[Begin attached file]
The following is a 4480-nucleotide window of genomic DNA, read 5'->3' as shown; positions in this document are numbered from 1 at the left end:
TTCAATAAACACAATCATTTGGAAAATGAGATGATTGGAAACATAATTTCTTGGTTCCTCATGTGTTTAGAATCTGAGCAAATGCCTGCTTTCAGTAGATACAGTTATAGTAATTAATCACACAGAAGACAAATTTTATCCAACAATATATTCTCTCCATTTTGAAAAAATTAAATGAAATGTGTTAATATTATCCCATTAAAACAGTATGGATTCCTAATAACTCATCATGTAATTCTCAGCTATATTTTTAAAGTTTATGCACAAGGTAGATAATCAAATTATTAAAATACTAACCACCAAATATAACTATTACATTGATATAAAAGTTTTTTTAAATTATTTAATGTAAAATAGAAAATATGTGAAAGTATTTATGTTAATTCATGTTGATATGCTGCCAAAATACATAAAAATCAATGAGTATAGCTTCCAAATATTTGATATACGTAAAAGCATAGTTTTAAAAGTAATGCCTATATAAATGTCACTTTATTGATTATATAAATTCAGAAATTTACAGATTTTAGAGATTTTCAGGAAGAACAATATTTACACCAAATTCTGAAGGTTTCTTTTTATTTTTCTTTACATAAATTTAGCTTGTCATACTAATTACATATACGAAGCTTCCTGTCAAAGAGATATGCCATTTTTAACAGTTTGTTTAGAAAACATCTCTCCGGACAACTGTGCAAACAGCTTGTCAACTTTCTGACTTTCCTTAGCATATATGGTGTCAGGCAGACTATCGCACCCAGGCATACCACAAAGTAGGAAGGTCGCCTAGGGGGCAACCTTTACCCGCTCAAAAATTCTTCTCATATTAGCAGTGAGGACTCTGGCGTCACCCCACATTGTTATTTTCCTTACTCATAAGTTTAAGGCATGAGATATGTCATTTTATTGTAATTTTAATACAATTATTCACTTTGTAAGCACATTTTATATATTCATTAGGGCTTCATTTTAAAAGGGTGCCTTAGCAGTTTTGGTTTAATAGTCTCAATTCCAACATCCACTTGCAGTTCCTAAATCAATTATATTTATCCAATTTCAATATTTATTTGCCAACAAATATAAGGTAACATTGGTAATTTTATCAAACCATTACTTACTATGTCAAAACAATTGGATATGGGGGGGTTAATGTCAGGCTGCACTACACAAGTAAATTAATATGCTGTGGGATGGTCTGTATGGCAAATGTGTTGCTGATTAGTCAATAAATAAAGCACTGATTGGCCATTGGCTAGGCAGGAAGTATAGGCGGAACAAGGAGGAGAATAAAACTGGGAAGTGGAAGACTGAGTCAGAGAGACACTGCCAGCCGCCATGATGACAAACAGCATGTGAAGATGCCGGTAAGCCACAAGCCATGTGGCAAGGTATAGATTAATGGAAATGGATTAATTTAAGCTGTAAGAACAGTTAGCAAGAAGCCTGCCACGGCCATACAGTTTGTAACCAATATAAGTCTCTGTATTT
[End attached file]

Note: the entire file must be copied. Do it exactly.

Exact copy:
The following is a 4480-nucleotide window of genomic DNA, read 5'->3' as shown; positions in this document are numbered from 1 at the left end:
TTCAATAAACACAATCATTTGGAAAATGAGATGATTGGAAACATAATTTCTTGGTTCCTCATGTGTTTAGAATCTGAGCAAATGCCTGCTTTCAGTAGATACAGTTATAGTAATTAATCACACAGAAGACAAATTTTATCCAACAATATATTCTCTCCATTTTGAAAAAATTAAATGAAATGTGTTAATATTATCCCATTAAAACAGTATGGATTCCTAATAACTCATCATGTAATTCTCAGCTATATTTTTAAAGTTTATGCACAAGGTAGATAATCAAATTATTAAAATACTAACCACCAAATATAACTATTACATTGATATAAAAGTTTTTTTAAATTATTTAATGTAAAATAGAAAATATGTGAAAGTATTTATGTTAATTCATGTTGATATGCTGCCAAAATACATAAAAATCAATGAGTATAGCTTCCAAATATTTGATATACGTAAAAGCATAGTTTTAAAAGTAATGCCTATATAAATGTCACTTTATTGATTATATAAATTCAGAAATTTACAGATTTTAGAGATTTTCAGGAAGAACAATATTTACACCAAATTCTGAAGGTTTCTTTTTATTTTTCTTTACATAAATTTAGCTTGTCATACTAATTACATATACGAAGCTTCCTGTCAAAGAGATATGCCATTTTTAACAGTTTGTTTAGAAAACATCTCTCCGGACAACTGTGCAAACAGCTTGTCAACTTTCTGACTTTCCTTAGCATATATGGTGTCAGGCAGACTATCGCACCCAGGCATACCACAAAGTAGGAAGGTCGCCTAGGGGGCAACCTTTACCCGCTCAAAAATTCTTCTCATATTAGCAGTGAGGACTCTGGCGTCACCCCACATTGTTATTTTCCTTACTCATAAGTTTAAGGCATGAGATATGTCATTTTATTGTAATTTTAATACAATTATTCACTTTGTAAGCACATTTTATATATTCATTAGGGCTTCATTTTAAAAGGGTGCCTTAGCAGTTTTGGTTTAATAGTCTCAATTCCAACATCCACTTGCAGTTCCTAAATCAATTATATTTATCCAATTTCAATATTTATTTGCCAACAAATATAAGGTAACATTGGTAATTTTATCAAACCATTACTTACTATGTCAAAACAATTGGATATGGGGGGGTTAATGTCAGGCTGCACTACACAAGTAAATTAATATGCTGTGGGATGGTCTGTATGGCAAATGTGTTGCTGATTAGTCAATAAATAAAGCACTGATTGGCCATTGGCTAGGCAGGAAGTATAGGCGGAACAAGGAGGAGAATAAAACTGGGAAGTGGAAGACTGAGTCAGAGAGACACTGCCAGCCGCCATGATGACAAACAGCATGTGAAGATGCCGGTAAGCCACAAGCCATGTGGCAAGGTATAGATTAATGGAAATGGATTAATTTAAGCTGTAAGAACAGTTAGCAAGAAGCCTGCCACGGCCATACAGTTTGTAACCAATATAAGTCTCTGTATTT